Australia's first community-owned electricity retailer has fallen victim to the energy crisis.
Based in Byron Bay, Enova Community Energy and its retail energy arm Enova Energy have been placed into voluntary administration.
"The market is broken and does not support small retailers," Enova chief executive Felicity Stening said on Tuesday.
"The current diabolical state of the energy market, combined with the high wholesale market energy prices and the cap on customer pricing, has made it impossible for Enova Energy and many other small retailers to operate in the market."
She said constant regulatory changes by state and federal governments were adding to market complexity and had caused Enova delays in being able to fund and resource energy innovation.
"We are very supportive of the Labor government's fast action and current review of the energy markets," Ms Stening said.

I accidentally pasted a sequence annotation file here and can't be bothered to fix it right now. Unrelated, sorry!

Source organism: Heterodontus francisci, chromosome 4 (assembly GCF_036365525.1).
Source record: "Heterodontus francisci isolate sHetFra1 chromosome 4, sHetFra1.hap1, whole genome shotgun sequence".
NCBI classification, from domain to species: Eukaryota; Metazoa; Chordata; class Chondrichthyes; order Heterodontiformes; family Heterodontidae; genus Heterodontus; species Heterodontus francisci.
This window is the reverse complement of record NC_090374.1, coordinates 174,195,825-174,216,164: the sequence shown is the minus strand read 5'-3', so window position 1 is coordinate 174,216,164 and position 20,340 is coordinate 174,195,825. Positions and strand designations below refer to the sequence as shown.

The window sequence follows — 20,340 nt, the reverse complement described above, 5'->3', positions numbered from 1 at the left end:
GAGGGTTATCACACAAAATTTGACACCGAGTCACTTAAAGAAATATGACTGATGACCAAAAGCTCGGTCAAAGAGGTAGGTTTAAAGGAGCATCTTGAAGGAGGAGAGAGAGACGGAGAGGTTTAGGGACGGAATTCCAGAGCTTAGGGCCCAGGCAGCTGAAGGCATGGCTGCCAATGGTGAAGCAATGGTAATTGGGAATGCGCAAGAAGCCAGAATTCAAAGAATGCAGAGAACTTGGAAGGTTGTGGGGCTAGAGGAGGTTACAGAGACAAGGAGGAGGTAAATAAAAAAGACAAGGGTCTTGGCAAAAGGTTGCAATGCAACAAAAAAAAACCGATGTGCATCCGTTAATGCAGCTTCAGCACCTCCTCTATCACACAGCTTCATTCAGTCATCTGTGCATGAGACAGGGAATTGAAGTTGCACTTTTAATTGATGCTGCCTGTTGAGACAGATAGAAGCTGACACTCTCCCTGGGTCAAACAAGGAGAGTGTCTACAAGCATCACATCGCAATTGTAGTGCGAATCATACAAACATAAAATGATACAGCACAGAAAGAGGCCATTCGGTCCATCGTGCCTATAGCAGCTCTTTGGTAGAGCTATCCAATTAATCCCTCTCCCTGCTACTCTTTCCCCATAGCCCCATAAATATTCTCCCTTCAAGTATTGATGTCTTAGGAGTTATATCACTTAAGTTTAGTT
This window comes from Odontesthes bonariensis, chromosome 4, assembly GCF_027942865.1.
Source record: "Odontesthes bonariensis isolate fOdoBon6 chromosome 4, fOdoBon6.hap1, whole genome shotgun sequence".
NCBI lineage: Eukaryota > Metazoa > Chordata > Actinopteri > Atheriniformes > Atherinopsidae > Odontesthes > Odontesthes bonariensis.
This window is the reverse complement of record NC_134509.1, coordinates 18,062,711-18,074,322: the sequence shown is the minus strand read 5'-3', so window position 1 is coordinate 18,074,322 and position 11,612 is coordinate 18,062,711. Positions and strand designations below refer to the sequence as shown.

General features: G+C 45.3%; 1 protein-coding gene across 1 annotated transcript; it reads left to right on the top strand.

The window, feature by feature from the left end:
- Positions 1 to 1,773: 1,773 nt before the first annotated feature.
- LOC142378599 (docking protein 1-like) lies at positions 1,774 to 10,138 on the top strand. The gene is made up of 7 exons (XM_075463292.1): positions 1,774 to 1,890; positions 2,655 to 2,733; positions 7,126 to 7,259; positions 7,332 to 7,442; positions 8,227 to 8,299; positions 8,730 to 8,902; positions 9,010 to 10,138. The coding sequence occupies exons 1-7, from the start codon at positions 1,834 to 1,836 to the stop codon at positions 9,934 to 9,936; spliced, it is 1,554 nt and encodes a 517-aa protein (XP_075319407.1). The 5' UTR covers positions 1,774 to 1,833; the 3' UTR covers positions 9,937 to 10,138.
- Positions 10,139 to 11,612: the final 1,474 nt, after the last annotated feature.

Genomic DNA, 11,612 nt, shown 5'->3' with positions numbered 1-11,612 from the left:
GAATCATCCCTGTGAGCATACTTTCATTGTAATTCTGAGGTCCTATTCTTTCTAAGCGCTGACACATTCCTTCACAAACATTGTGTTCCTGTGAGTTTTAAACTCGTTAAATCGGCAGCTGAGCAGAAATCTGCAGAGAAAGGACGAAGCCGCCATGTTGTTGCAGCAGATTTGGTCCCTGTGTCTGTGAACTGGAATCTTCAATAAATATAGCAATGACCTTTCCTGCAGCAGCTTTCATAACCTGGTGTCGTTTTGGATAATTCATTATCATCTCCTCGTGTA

"However, there needs to be greater emphasis on the plight of retailers."
Starting as a regional network, the award-winning organisation has grown to service 13,200 customers across NSW and southeast Queensland.
Small and medium retailers provide an alternative to the big players to maintain competition and ensure consumers have choice.
Enova said it was unable to secure wholesale energy price-hedging contracts after an agreement with Diamond Energy ended.
Combined with a cap imposed on customer pricing, this has led to the business no longer being financially viable.
Enova chair John Taberner said the energy crisis was a matter of national significance that required the urgent attention of government and regulators.
"The Enova board's decision to enter voluntary administration has not been taken lightly," he said.
Cathro Partners has been appointed to manage the administration process.